The artists ‘cooperative’ in downtown Hanoi

Several dozen local artists have gathered at five adjacent shabby, deserted buildings in downtown Hanoi and turned them into a breeding ground for their boundless creativity and cooperation.

Though the ‘cooperative’, located at 38 Nguyen Huy Tu street, Hai Ba Trung district, was formed only a few months ago, it is now bustling with commotion and diverse artistic activities.

According to photographer Xuan Dong, one of the earliest residents, who rents an area for his office and studio, the number of residents soared soon after the ‘cooperative’ was formed, and the population has reached over 40 people.

The five abandoned multi-floor buildings have taken on a fresh, dynamic look since the artists began arriving. The area is usually packed with visitors, including fellow artists, and art students and enthusiasts who visit frequently to seek exchanges or partnership opportunities or simply to admire the works.

Eateries, cafés, tea shops and art workshops are all decorated uniquely. One common thing they share is that they all use the same entrance.

“In my opinion, the ‘cooperative’ is no different from a close-knit neighborhood, all the residents care about and help one another wholeheartedly. As the place was deserted for a long time, we meet each other on a regular basis to work on issues such as water and electricity supplies and residence registration with the local government. We’re getting ready for our collective inauguration this month,” said artist Phuong Vu Manh.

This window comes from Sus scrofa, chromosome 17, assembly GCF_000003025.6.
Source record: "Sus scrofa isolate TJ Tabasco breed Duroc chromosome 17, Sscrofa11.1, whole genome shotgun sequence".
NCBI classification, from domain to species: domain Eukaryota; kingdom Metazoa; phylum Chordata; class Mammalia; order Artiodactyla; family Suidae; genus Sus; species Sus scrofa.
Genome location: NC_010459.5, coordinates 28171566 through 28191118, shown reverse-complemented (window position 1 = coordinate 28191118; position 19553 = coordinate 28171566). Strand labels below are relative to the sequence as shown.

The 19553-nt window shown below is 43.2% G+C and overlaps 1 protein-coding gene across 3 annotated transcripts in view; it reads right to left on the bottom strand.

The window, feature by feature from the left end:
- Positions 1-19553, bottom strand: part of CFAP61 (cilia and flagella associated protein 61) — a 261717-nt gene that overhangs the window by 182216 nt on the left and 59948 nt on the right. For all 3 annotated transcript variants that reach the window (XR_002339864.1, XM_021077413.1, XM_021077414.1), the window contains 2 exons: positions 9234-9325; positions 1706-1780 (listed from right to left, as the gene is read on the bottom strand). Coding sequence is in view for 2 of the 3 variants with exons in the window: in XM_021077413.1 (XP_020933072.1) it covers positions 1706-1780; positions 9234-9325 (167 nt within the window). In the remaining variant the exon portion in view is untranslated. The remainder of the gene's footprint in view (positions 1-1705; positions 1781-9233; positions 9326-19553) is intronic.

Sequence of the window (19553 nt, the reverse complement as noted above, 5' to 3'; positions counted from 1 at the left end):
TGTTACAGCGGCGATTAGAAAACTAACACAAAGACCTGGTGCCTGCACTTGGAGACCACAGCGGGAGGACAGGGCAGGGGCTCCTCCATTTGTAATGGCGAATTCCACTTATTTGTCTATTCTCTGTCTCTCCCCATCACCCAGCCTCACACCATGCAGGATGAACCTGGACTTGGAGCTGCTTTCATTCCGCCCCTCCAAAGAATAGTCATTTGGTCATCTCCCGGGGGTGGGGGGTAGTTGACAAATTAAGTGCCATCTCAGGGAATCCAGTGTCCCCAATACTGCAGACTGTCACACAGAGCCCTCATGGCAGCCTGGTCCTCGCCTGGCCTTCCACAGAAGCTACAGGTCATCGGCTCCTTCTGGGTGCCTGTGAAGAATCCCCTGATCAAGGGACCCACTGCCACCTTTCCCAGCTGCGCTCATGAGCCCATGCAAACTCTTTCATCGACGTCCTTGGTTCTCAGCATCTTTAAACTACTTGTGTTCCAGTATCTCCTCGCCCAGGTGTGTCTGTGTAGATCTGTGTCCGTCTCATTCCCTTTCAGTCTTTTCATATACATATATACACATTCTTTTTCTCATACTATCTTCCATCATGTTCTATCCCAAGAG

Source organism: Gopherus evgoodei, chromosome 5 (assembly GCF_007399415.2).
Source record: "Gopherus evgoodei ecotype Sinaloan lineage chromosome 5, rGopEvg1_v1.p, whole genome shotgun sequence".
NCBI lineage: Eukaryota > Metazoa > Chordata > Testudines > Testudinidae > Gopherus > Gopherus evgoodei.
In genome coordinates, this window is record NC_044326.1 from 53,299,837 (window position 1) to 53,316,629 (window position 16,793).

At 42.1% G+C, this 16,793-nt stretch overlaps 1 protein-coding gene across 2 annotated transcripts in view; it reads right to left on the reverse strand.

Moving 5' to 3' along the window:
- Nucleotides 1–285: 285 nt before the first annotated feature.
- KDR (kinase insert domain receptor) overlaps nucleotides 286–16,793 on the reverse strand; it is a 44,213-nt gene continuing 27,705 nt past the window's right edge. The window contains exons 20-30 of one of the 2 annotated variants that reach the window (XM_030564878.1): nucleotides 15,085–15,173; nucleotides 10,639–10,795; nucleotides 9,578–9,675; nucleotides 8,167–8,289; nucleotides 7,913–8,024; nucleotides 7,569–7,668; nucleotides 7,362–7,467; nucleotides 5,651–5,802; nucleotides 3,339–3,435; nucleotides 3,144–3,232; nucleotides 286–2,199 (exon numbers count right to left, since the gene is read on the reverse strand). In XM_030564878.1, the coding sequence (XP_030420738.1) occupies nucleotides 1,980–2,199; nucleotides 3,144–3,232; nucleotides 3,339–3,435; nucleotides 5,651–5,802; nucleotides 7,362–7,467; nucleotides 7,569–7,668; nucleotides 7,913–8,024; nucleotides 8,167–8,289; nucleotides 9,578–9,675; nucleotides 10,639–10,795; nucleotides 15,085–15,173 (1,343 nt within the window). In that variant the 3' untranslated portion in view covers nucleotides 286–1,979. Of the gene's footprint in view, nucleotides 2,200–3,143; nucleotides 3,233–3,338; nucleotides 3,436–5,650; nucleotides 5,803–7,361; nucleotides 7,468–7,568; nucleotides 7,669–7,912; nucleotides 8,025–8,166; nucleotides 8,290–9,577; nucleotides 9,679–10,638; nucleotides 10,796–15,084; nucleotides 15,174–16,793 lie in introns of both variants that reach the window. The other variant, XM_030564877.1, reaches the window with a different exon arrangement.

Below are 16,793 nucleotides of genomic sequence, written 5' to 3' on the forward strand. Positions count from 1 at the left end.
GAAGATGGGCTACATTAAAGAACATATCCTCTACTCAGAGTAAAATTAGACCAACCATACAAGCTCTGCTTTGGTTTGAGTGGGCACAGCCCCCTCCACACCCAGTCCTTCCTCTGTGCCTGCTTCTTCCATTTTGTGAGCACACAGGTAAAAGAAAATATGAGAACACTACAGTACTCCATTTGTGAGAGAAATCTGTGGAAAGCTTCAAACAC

One of the first residents, Manh dreamt of living in a concentrated art space similar to ones in the countries he has visited, where artists usually rent deserted factories at low prices and help one another with their artistic pursuits.

Manh inaugurated his workshop in June with a body art performance and has held one contemporary performance attended by foreign artists every month. He hopes to be able to hold two such performances on a monthly basis.

Composer Quoc Trung was late in renting space for his music center.

“The space provides a new, auspicious environment for my fellow artists to create their work and is a big draw to art buffs,” Trung said.

Artist Tham Cam Phuong is busy finishing a 480m2 space on the third floor of one of the buildings where she will teach art to adults and kids.

“Though there’re still lots of work to do on the complex, it’s great to have groups of artists sharing the living and working space like this, as artists tend to have impetuous creations and need coordination sometimes,” Phuong stressed.

“Though the complex is large and located downtown, the renting period is brief. However, the artists seem not to mind at all. On the contrary, the temporariness may inspire them further. They breathed contemporary breath into the deserted buildings,” said artist Le Thiet Cuong.

The residents have nicknamed their complex the “scrap square”, as the first person to live here was a scrap dealer. Her scrap is often inspiration for her artistic neighbors, who turn the useless stuff into artistically valuable installations.

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